Last week, House Republicans ousted Rep. Liz Cheney (R-Wyo.) from party leadership because she wouldn’t stop objecting to former president Donald Trump’s false claims about the 2020 presidential election. She was replaced by Rep. Elise Stefanik (R-N.Y.), a vocal Trump supporter and now the highest-ranking Republican woman in Congress.

Republican women have held a number of conference leadership roles in recent years. Stefanik is the third consecutive woman (and fourth overall) to hold the position of House Republican Conference chair. A woman has chaired the conference since 2013 and has served as either chair or vice chair every year since 1995.

But none have climbed further up the Republican leadership ladder. What might Cheney’s removal and Stefanik’s rise tell us about Republican women’s leadership pathways in this post-Trump era? My research on GOP women’s congressional representation offers some insights.

A glass ceiling for House GOP women

While congressional Republicans often elect women to serve in conference leadership, they haven’t yet done so for the top positions of Republican whip, Republican leader, or speaker of the House. This glass ceiling has remained intact for several reasons.

First, compared with Republican men, many women in the party lack seniority. Only three Republican women in the House today entered Congress before 2011 (Kay Granger of Texas, Cathy McMorris Rodgers of Washington state, and Virginia Foxx of North Carolina). Most were elected in the 2020 cycle. This is in part because women face institutional and electoral challenges, research finds: Women work harder to stay in office; are more likely to face general and primary election challengers; and often retire before attaining a level of seniority that’s helpful for winning party leadership roles.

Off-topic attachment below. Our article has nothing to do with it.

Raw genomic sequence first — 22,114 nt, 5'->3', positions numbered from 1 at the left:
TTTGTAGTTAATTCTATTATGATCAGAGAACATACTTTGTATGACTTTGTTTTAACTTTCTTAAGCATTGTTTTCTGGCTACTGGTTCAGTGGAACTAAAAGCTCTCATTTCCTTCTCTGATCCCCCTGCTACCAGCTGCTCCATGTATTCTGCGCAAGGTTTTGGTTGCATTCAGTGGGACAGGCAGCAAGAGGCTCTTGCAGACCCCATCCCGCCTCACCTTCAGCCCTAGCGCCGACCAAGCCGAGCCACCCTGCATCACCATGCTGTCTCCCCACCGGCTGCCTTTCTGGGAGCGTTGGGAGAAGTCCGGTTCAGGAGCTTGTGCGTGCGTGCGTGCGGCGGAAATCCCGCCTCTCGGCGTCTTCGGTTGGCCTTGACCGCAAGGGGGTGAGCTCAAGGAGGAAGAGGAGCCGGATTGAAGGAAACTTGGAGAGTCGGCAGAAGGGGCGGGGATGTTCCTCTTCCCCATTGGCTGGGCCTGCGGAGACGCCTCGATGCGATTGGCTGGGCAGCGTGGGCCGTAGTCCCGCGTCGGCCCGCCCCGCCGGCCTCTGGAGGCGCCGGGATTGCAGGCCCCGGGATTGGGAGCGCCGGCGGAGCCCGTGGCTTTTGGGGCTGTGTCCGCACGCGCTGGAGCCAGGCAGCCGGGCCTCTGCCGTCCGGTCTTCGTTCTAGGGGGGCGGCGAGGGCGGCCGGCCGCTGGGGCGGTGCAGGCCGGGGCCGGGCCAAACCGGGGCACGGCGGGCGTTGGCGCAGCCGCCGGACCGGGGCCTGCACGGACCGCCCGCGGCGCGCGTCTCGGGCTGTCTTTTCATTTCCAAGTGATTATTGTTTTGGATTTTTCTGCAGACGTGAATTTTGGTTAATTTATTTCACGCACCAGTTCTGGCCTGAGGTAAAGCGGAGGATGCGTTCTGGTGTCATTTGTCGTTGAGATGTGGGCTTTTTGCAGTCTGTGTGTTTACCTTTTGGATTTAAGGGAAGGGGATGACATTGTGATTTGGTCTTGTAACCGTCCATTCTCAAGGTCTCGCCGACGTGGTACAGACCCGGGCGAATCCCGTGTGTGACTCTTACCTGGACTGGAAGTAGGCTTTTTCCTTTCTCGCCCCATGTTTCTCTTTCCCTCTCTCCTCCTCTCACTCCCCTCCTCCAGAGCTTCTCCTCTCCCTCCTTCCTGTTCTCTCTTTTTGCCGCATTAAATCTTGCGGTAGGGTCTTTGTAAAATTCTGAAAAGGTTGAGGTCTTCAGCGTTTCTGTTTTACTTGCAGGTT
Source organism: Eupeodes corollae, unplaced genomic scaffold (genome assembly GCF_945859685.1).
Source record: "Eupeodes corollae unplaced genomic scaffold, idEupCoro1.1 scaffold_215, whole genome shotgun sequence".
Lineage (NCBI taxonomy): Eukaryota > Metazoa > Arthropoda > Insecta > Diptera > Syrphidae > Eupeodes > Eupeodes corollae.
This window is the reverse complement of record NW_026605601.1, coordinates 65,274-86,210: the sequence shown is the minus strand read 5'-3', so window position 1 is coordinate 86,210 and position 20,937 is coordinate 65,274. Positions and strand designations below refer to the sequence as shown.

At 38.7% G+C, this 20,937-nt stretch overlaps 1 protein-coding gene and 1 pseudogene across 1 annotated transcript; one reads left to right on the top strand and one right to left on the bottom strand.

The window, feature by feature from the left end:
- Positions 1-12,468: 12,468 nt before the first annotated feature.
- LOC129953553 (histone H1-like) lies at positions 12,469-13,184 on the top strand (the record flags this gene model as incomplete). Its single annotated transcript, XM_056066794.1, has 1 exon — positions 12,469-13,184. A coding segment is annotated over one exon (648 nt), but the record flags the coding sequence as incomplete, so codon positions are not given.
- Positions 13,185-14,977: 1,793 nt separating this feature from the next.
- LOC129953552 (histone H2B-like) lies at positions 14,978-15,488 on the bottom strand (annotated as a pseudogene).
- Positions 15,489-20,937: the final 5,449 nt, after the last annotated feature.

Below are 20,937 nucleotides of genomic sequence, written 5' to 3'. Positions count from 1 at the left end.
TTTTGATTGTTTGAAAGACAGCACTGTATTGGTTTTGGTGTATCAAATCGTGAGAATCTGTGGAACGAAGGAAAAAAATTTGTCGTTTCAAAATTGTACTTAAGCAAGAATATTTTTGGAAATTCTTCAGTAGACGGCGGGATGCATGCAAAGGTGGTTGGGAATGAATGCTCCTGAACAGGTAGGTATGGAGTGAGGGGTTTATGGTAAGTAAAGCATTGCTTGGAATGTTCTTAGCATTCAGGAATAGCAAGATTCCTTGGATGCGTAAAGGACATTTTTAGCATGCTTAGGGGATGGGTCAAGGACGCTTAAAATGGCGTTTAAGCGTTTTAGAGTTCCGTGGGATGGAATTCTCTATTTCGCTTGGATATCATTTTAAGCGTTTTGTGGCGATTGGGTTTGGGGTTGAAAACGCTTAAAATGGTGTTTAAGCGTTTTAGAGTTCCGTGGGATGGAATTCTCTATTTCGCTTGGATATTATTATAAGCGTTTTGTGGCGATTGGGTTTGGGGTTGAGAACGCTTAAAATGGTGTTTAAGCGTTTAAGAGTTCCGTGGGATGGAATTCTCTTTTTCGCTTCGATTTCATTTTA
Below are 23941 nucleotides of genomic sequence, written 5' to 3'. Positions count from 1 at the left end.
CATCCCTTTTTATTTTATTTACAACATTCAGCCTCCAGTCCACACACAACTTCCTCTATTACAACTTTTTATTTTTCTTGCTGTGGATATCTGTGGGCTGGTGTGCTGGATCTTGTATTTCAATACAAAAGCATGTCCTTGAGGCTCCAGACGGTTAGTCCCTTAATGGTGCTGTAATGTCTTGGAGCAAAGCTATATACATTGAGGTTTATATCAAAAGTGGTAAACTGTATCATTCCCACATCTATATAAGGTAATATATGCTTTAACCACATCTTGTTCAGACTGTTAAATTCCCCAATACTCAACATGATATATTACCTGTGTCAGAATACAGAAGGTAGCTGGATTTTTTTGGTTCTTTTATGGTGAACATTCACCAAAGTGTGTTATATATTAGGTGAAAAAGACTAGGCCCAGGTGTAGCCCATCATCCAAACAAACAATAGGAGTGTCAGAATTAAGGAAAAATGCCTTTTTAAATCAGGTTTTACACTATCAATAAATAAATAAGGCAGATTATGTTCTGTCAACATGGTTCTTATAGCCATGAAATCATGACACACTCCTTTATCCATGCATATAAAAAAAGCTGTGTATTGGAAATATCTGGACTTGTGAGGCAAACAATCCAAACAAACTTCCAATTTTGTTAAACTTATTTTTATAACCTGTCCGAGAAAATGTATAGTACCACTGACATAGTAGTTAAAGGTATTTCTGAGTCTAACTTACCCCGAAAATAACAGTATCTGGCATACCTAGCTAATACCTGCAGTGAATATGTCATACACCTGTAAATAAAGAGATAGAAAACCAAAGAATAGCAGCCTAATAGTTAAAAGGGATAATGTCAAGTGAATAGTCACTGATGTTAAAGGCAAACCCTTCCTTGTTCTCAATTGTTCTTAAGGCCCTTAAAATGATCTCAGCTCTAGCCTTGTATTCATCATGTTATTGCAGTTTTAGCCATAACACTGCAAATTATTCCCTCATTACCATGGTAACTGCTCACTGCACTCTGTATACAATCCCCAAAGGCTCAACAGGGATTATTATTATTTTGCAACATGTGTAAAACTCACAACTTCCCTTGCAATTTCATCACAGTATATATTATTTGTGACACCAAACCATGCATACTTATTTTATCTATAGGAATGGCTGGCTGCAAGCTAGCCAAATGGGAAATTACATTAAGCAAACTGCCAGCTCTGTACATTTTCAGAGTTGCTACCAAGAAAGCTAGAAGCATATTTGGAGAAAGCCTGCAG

But seniority isn’t the only issue. Among their fellow Republicans, female candidates have to work hard to overcome gender stereotypes and prove their conservative credentials. Women running for House GOP leadership spots face many of these same hurdles. In a party that caters to White Christian voters, prioritizes “masculine” policy issues and emphasizes traditional gender roles and “family values,” women confront specific gender norms. One way women (including former conference chairs McMorris Rodgers and Cheney) have navigated all this is by emphasizing their identities as mothers along with their conservative policy stances.

Finally, male Republican leaders are still the party’s gatekeepers. My research shows that party leaders actively seek out and support women for messaging roles such as conference chair, but rarely go beyond that. As former congresswoman Ileana Ros-Lehtinen said in 2017, “Some of these guys, they just see themselves in those [top leadership] positions and they want it for themselves. And they think if it goes to a woman they will never be able to grab it again.”

What Cheney’s removal means for the party